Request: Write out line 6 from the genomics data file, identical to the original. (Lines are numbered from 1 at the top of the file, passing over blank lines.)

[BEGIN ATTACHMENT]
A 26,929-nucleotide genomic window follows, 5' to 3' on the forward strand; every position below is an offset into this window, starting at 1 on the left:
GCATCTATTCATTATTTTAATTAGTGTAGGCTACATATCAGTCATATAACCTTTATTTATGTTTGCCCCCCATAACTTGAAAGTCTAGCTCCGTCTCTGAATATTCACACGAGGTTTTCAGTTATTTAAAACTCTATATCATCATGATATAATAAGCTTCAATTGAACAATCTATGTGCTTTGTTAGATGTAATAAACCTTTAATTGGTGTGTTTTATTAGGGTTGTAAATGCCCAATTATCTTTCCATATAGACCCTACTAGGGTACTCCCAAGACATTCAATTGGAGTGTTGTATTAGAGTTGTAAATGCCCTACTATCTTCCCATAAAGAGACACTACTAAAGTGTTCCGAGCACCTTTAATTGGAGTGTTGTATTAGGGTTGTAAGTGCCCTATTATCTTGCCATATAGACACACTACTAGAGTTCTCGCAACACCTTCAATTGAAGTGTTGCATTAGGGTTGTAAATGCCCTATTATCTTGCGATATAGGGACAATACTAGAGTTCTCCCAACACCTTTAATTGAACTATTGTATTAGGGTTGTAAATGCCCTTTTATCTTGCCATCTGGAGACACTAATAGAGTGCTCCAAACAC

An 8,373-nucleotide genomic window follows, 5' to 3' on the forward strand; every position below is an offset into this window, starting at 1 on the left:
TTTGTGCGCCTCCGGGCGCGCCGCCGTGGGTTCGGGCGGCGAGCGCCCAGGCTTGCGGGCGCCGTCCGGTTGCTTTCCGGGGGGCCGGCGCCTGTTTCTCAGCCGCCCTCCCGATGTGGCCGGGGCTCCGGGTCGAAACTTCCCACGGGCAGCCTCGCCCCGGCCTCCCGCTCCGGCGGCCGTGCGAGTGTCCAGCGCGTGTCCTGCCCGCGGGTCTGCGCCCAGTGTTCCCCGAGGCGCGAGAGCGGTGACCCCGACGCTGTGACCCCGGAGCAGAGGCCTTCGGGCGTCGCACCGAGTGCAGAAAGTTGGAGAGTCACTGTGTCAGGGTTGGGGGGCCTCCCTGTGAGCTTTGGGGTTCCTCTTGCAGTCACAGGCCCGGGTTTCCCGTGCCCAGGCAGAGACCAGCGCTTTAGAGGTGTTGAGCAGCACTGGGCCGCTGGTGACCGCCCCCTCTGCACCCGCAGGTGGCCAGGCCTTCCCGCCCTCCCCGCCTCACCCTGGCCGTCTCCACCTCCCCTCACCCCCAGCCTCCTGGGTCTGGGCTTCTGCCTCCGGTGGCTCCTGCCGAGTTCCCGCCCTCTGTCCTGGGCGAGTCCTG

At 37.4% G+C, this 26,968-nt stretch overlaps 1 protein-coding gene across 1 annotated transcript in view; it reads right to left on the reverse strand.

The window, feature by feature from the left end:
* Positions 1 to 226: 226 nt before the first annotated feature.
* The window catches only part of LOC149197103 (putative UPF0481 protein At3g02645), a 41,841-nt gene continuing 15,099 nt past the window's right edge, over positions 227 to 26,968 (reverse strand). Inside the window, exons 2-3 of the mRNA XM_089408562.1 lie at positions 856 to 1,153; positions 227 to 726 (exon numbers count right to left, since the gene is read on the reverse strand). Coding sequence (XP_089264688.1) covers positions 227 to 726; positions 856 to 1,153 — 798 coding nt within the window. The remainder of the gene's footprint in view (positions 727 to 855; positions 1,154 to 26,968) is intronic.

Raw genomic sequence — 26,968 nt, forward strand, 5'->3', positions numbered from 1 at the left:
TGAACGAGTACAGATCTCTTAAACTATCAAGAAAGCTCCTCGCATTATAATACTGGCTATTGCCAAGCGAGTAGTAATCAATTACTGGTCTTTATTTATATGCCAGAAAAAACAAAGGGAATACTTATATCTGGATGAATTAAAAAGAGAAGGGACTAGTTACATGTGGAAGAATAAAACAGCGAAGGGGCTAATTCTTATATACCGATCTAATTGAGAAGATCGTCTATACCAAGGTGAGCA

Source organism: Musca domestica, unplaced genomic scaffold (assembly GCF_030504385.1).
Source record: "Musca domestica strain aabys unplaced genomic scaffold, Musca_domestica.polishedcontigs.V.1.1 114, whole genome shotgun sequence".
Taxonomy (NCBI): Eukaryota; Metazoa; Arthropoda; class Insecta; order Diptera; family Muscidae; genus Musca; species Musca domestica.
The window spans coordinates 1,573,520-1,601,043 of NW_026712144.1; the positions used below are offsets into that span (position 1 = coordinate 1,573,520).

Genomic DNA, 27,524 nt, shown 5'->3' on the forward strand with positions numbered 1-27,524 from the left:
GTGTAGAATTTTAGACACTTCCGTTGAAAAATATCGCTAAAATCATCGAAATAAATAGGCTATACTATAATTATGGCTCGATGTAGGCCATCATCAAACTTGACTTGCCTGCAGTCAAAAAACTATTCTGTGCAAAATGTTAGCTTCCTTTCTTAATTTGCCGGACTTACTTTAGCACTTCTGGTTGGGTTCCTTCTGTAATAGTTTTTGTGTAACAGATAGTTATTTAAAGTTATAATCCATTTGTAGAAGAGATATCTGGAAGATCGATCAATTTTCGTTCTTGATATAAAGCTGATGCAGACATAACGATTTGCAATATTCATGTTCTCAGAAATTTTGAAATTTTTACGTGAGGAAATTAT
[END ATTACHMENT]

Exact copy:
The window, feature by feature from the left end: